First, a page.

The Tired Norms of Political Discussion

After another puzzling literary encounter with Christopher Hitchens, and his detractors (of which more in a future post), I started thinking about how I’d label my own political beliefs. I tend to vote Democrat, but I have a feeling that I’d be labeled a “centrist” or even a “conservative” depending on what issue I was discussing.

And I think I know why.

Much of the time I look at liberal/progressive/Democratic platforms, there’s a mixture not only of goals, but of policy proposals. This is fine, but thinking rationally, one would hope that the goals are more important than the means. Sadly, this doesn’t turn out to be true. The reason I tend to identify as a liberal Democrat is that I agree with the goals. I often disagree with Republican goals, especially since that party has been “captured” by groups with a socially regressive agenda.

What I hate about my own party and politicians, however, is that the means seem to be as important — sometimes more — than the goals. There’s an orthodoxy about the acceptable means for providing universal healthcare, or handling the education problem. Single-payer is a good means for achieving universal care, regulated vouchers for private care aren’t. Education reform through the existing public schools and union regulations is a good means for fixing schools, whereas a program of variable teacher pay through merit, vouchers, and charter schools aren’t.

My party — the party of rights advocacy, equality, education, and internationalist foreign policy — is also a party wearing a bureaucratic straightjacket. We shy away from virtually any market-oriented solution if there’s a centralized bureaucratic alternative.

Thus, I’m a centrist because I believe in the goals but not the means of my party. I’m a businessman and entrepreneur (in addition to being a geek, of course). I’m not afraid of market solutions, if they’re regulated properly. I am afraid of bureaucratic solutions, which breed inefficiency and waste. Governments should do things that can’t be done by the market, and provide the structure that markets need in order not to crush the unlucky and disadvantaged.

Does this make me a libertarian? Hardly.

Hayek has a point about the evils of collectivism. But again, we confuse the goals with the means. We can have progressive social goals, without collectivist means. And we can have market forces that work to provide individual liberty and social welfare, without the evils of laissez-faire. We just have to get beyond the tired categories and norms.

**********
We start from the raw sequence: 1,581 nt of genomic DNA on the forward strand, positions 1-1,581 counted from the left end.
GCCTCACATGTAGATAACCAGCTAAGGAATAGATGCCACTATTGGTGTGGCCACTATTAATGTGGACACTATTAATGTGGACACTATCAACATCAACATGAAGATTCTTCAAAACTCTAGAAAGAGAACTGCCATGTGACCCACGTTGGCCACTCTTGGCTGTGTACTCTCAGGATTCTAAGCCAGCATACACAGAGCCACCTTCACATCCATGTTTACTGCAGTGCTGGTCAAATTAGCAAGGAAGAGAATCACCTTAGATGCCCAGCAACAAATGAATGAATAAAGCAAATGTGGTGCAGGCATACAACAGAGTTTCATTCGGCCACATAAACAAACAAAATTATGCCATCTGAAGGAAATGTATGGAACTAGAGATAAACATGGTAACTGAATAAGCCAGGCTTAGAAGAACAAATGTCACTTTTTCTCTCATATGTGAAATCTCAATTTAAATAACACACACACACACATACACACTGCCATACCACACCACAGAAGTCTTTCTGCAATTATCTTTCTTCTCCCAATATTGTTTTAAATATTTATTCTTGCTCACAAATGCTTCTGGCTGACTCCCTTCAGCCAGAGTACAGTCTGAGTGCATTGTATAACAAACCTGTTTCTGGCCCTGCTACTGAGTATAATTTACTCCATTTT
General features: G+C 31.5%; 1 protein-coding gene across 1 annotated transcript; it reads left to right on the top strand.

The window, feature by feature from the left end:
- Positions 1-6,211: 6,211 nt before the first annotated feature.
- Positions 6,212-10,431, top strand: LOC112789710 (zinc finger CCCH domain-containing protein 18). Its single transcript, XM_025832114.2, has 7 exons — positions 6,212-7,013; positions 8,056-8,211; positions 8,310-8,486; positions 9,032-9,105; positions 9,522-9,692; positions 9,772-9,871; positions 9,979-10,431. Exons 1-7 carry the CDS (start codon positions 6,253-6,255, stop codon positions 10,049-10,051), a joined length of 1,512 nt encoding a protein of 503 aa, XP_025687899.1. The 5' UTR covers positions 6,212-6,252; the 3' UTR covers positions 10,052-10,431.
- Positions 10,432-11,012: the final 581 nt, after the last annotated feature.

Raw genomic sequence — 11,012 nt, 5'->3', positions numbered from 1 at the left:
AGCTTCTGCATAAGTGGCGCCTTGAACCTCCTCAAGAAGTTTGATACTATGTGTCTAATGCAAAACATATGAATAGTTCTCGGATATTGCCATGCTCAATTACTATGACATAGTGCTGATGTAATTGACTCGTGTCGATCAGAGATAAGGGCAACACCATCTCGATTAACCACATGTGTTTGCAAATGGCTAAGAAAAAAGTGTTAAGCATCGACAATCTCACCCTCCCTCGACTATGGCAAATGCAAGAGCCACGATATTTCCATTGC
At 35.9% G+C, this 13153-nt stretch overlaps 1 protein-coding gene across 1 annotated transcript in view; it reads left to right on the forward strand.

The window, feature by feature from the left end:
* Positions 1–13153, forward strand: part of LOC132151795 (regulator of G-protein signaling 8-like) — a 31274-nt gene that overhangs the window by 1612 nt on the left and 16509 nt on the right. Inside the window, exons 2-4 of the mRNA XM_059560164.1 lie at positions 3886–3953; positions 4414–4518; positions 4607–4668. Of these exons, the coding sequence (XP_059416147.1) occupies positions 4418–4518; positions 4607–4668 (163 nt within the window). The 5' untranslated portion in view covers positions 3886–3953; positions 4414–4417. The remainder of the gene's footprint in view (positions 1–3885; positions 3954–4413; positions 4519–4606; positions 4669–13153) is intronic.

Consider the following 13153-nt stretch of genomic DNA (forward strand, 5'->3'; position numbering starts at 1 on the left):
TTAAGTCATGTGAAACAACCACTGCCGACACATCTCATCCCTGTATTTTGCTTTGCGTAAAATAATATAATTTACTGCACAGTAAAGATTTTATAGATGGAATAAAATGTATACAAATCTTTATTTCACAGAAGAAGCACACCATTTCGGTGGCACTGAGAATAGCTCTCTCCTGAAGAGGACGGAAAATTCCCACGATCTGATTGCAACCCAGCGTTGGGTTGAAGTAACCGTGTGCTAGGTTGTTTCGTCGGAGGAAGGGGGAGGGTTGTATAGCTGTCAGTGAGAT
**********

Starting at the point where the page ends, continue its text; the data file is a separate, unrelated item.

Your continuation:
We know that regulation can work to structure and stabilize markets, without removing individual incentives and competition. And there’s plenty of evidence that unregulated capitalism is incredibly bad for most, if not all, participants. California’s energy market in 2001; the stock market prior to 1933; much of the economy in general during the Gilded Age.

Proposals like Matthew Miller’s “Two Percent Solution” should be adopted by liberals as the most direct means of achieving our goals, provided that the means includes enough oversight and regulation. In my view, if we can give Americans universal health care by forging a bargain between government and private health care, we should do so without hesitation. The “road to serfdom,” to use Hayek’s timeless term, is about goals, as much as means. Not all collectivist methods are evil, just as not all market-oriented methods are evil. The goals matter, as do the ways we provide oversight and accountability.

I, for one, welcome carefully thought out market approaches to reaching liberal/progressive goals. And I’m tired of hearing politicians argue the same old methods. After all, one definition of insanity is doing the same thing, over and over, expecting a different result.


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